There are many challenges in hospitality marketing. In the era of rapid tech advances and ever-so-demanding travelers, it’s even more difficult to know how to use social media in the best way.
However, there are some social media strategies that can maximize customer outreach for your hotel or restaurant.
For example, launching a profile on Facebook, Twitter, or Pinterest is free, and has the potential of reaching millions of prospects… emphasis on potential – but it’s how you use it that matters.
Here are six tips on how to use social media in an effective way.
Create Visual portfolios on Instagram and Pinterest
When creating your portfolio on Instagram, think in terms of a style that will set you apart. Choose photos that will effectively show the basic details of what you offer. The quality of the images you present to audiences is crucial, but feel free to add amusing captions or brief but intriguing stories as well, as these are what engage people to interact with you.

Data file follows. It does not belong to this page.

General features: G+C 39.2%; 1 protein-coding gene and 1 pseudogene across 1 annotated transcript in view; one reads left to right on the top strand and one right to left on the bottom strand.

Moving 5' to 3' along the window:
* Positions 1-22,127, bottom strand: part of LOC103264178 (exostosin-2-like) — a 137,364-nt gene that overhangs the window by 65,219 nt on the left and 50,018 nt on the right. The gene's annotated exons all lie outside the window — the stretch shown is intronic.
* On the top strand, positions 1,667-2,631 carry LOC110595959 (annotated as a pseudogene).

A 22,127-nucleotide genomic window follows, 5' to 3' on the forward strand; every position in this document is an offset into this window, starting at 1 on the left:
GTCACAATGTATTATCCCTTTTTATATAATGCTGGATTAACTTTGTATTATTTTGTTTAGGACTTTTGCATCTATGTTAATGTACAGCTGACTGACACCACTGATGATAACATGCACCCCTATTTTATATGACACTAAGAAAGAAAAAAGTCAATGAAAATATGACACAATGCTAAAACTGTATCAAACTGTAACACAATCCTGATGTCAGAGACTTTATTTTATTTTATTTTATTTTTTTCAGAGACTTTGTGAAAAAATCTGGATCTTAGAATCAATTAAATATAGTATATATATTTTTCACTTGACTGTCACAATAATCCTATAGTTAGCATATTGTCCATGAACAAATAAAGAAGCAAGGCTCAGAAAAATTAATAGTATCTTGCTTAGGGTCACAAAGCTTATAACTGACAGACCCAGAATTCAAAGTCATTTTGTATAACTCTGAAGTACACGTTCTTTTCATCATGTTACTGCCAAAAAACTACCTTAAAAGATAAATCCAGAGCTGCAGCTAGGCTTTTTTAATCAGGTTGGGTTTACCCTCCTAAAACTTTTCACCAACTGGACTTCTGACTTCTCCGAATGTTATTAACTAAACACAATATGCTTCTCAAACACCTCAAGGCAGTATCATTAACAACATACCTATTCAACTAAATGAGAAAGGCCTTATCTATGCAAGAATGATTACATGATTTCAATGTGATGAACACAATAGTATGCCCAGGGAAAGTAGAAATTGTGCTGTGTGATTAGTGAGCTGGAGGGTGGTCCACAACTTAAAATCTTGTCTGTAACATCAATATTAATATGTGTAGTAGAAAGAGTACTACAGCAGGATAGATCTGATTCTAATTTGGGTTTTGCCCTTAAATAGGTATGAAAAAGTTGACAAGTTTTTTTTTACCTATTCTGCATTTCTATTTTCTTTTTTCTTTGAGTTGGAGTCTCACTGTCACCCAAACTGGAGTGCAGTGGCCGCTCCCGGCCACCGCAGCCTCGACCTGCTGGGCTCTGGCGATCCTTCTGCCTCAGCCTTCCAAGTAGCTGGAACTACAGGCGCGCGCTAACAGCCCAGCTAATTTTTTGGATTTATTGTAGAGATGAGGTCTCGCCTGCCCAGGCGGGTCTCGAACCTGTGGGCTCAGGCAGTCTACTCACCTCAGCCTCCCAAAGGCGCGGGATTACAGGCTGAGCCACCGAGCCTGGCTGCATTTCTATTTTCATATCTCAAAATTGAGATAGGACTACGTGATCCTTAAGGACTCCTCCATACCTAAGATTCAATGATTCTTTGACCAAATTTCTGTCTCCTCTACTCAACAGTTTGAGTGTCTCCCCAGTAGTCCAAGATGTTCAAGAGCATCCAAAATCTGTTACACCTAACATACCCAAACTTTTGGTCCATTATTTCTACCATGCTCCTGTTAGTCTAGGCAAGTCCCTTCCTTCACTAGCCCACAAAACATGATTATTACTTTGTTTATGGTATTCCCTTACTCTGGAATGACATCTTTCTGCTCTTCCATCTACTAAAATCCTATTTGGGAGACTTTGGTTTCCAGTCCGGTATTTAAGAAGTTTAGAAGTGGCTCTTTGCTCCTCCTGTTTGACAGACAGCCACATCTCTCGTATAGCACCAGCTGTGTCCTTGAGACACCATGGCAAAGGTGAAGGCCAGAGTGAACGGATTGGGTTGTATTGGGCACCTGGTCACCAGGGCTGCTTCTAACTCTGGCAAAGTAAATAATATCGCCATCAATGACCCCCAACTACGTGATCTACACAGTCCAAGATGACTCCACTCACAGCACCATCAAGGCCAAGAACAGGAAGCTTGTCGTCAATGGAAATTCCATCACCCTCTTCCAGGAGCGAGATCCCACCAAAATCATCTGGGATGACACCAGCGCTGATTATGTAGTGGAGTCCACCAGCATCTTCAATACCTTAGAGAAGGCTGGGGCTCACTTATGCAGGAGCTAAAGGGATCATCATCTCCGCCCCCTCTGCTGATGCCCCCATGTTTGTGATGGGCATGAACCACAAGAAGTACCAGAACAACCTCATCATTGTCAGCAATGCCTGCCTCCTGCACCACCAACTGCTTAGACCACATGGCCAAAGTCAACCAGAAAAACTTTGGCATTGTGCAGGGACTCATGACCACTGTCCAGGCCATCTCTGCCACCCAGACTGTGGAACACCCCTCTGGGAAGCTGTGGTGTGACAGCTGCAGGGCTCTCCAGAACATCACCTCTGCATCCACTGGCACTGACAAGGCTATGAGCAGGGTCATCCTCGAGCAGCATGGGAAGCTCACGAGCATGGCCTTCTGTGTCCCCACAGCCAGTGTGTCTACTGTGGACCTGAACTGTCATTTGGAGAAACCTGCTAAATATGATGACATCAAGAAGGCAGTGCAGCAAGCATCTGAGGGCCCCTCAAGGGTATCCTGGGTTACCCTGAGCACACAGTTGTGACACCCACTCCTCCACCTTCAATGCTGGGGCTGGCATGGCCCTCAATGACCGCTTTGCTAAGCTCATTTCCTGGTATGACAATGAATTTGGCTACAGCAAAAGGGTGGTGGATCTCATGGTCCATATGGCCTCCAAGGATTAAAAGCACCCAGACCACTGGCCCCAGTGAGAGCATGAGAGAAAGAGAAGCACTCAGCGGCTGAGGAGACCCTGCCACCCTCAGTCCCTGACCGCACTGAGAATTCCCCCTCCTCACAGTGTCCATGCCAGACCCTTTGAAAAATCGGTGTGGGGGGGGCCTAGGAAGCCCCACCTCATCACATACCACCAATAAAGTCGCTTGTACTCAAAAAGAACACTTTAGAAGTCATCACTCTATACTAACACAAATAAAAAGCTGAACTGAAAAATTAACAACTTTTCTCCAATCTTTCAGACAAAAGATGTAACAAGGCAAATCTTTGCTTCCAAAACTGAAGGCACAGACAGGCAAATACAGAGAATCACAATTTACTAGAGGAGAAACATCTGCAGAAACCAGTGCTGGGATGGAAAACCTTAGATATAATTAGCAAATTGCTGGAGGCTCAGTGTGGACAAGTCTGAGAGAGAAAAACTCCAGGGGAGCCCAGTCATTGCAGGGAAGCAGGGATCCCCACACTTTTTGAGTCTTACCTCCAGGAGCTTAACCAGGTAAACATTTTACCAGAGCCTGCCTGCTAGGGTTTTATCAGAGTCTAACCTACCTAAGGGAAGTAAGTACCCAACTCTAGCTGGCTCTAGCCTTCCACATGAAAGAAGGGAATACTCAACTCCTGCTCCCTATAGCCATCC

Pinterest is ideal for sharing more details on what takes place at your business, such as delectable chef creations and smiling, attentive staff. One example of a brand doing it right is Four Seasons Hotels and Resorts. Their Pinterest presence is not meant to generate quick sales, but define who they are as a brand in a way that inspires viewers.
Photo Credit: Four Seasons Hotels and Resorts Pinterest profile
Provide Customer Service
Superior service is also a strong marketing point that can be exercised over social media. It’s about providing the answers people want.
Twitter is a convenient platform for answering questions and responding to complaints. Customers expect their issues to be resolved promptly, so it’s critical that the solutions you provide are quick and effective.
A single Tweet can be re-tweeted thousands of times, so what really matters is that you respond ASAP. Make amends, explain your position, or simply apologize, but customer issues should not be ignored.
People may abandon a company based solely on the quality of the service they receive. Successful companies know how to make social media part of that service. Learning how to deal with the good and the bad on social media inevitably enhances your brand.